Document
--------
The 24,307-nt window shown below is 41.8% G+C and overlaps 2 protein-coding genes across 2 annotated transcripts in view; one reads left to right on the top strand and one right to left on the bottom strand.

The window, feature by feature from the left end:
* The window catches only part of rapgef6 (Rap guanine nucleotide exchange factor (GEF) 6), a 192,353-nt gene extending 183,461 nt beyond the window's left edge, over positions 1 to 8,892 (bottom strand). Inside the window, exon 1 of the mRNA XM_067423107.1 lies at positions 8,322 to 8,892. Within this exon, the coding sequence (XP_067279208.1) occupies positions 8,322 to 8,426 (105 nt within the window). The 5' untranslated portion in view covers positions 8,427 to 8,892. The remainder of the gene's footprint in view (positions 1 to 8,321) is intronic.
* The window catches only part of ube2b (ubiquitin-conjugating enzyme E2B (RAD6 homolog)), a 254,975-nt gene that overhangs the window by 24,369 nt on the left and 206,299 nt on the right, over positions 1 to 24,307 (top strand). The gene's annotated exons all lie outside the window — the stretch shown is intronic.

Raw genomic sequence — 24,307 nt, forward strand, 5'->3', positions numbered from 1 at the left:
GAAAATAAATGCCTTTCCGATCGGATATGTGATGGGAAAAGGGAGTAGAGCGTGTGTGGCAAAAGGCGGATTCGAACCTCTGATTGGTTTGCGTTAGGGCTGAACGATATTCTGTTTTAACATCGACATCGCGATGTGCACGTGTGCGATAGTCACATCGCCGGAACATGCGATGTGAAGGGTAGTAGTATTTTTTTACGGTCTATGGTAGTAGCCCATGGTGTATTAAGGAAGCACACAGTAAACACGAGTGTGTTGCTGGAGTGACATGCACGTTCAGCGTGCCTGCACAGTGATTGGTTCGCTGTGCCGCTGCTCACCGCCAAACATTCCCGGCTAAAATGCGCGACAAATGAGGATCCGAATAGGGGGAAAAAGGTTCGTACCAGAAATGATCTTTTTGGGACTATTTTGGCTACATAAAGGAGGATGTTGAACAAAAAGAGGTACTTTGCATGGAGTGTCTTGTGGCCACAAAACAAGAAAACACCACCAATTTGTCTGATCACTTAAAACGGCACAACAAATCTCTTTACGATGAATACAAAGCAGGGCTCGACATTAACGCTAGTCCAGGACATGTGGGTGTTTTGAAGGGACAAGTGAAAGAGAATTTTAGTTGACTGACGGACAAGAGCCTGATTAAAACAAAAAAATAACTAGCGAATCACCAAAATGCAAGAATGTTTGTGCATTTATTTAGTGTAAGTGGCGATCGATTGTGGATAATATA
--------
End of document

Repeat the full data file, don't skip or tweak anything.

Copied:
The 24,307-nt window shown below is 41.8% G+C and overlaps 2 protein-coding genes across 2 annotated transcripts in view; one reads left to right on the top strand and one right to left on the bottom strand.

The window, feature by feature from the left end:
* The window catches only part of rapgef6 (Rap guanine nucleotide exchange factor (GEF) 6), a 192,353-nt gene extending 183,461 nt beyond the window's left edge, over positions 1 to 8,892 (bottom strand). Inside the window, exon 1 of the mRNA XM_067423107.1 lies at positions 8,322 to 8,892. Within this exon, the coding sequence (XP_067279208.1) occupies positions 8,322 to 8,426 (105 nt within the window). The 5' untranslated portion in view covers positions 8,427 to 8,892. The remainder of the gene's footprint in view (positions 1 to 8,321) is intronic.
* The window catches only part of ube2b (ubiquitin-conjugating enzyme E2B (RAD6 homolog)), a 254,975-nt gene that overhangs the window by 24,369 nt on the left and 206,299 nt on the right, over positions 1 to 24,307 (top strand). The gene's annotated exons all lie outside the window — the stretch shown is intronic.

Raw genomic sequence — 24,307 nt, forward strand, 5'->3', positions numbered from 1 at the left:
GAAAATAAATGCCTTTCCGATCGGATATGTGATGGGAAAAGGGAGTAGAGCGTGTGTGGCAAAAGGCGGATTCGAACCTCTGATTGGTTTGCGTTAGGGCTGAACGATATTCTGTTTTAACATCGACATCGCGATGTGCACGTGTGCGATAGTCACATCGCCGGAACATGCGATGTGAAGGGTAGTAGTATTTTTTTACGGTCTATGGTAGTAGCCCATGGTGTATTAAGGAAGCACACAGTAAACACGAGTGTGTTGCTGGAGTGACATGCACGTTCAGCGTGCCTGCACAGTGATTGGTTCGCTGTGCCGCTGCTCACCGCCAAACATTCCCGGCTAAAATGCGCGACAAATGAGGATCCGAATAGGGGGAAAAAGGTTCGTACCAGAAATGATCTTTTTGGGACTATTTTGGCTACATAAAGGAGGATGTTGAACAAAAAGAGGTACTTTGCATGGAGTGTCTTGTGGCCACAAAACAAGAAAACACCACCAATTTGTCTGATCACTTAAAACGGCACAACAAATCTCTTTACGATGAATACAAAGCAGGGCTCGACATTAACGCTAGTCCAGGACATGTGGGTGTTTTGAAGGGACAAGTGAAAGAGAATTTTAGTTGACTGACGGACAAGAGCCTGATTAAAACAAAAAAATAACTAGCGAATCACCAAAATGCAAGAATGTTTGTGCATTTATTTAGTGTAAGTGGCGATCGATTGTGGATAATATA